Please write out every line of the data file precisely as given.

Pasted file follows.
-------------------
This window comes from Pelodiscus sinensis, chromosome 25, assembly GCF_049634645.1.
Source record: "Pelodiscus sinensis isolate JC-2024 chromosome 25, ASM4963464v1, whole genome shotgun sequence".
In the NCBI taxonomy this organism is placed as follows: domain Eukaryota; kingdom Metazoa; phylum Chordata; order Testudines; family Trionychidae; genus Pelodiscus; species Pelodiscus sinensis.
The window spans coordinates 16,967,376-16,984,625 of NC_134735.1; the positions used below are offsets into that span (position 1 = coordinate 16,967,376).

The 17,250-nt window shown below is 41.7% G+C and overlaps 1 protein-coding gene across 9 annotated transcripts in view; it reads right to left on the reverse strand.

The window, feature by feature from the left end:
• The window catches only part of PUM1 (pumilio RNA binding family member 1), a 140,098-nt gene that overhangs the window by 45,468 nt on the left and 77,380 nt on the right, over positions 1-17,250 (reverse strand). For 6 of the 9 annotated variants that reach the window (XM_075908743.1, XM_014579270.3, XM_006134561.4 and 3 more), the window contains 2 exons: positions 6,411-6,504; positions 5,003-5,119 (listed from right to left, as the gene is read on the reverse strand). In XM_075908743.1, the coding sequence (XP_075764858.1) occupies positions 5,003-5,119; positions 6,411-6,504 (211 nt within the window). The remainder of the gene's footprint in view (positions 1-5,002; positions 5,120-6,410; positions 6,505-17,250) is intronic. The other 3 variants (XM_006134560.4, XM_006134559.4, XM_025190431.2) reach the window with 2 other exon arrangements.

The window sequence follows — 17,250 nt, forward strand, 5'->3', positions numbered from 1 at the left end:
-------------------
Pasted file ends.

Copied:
This window comes from Pelodiscus sinensis, chromosome 25, assembly GCF_049634645.1.
Source record: "Pelodiscus sinensis isolate JC-2024 chromosome 25, ASM4963464v1, whole genome shotgun sequence".
In the NCBI taxonomy this organism is placed as follows: domain Eukaryota; kingdom Metazoa; phylum Chordata; order Testudines; family Trionychidae; genus Pelodiscus; species Pelodiscus sinensis.
The window spans coordinates 16,967,376-16,984,625 of NC_134735.1; the positions used below are offsets into that span (position 1 = coordinate 16,967,376).

The 17,250-nt window shown below is 41.7% G+C and overlaps 1 protein-coding gene across 9 annotated transcripts in view; it reads right to left on the reverse strand.

The window, feature by feature from the left end:
• The window catches only part of PUM1 (pumilio RNA binding family member 1), a 140,098-nt gene that overhangs the window by 45,468 nt on the left and 77,380 nt on the right, over positions 1-17,250 (reverse strand). For 6 of the 9 annotated variants that reach the window (XM_075908743.1, XM_014579270.3, XM_006134561.4 and 3 more), the window contains 2 exons: positions 6,411-6,504; positions 5,003-5,119 (listed from right to left, as the gene is read on the reverse strand). In XM_075908743.1, the coding sequence (XP_075764858.1) occupies positions 5,003-5,119; positions 6,411-6,504 (211 nt within the window). The remainder of the gene's footprint in view (positions 1-5,002; positions 5,120-6,410; positions 6,505-17,250) is intronic. The other 3 variants (XM_006134560.4, XM_006134559.4, XM_025190431.2) reach the window with 2 other exon arrangements.

The window sequence follows — 17,250 nt, forward strand, 5'->3', positions numbered from 1 at the left end: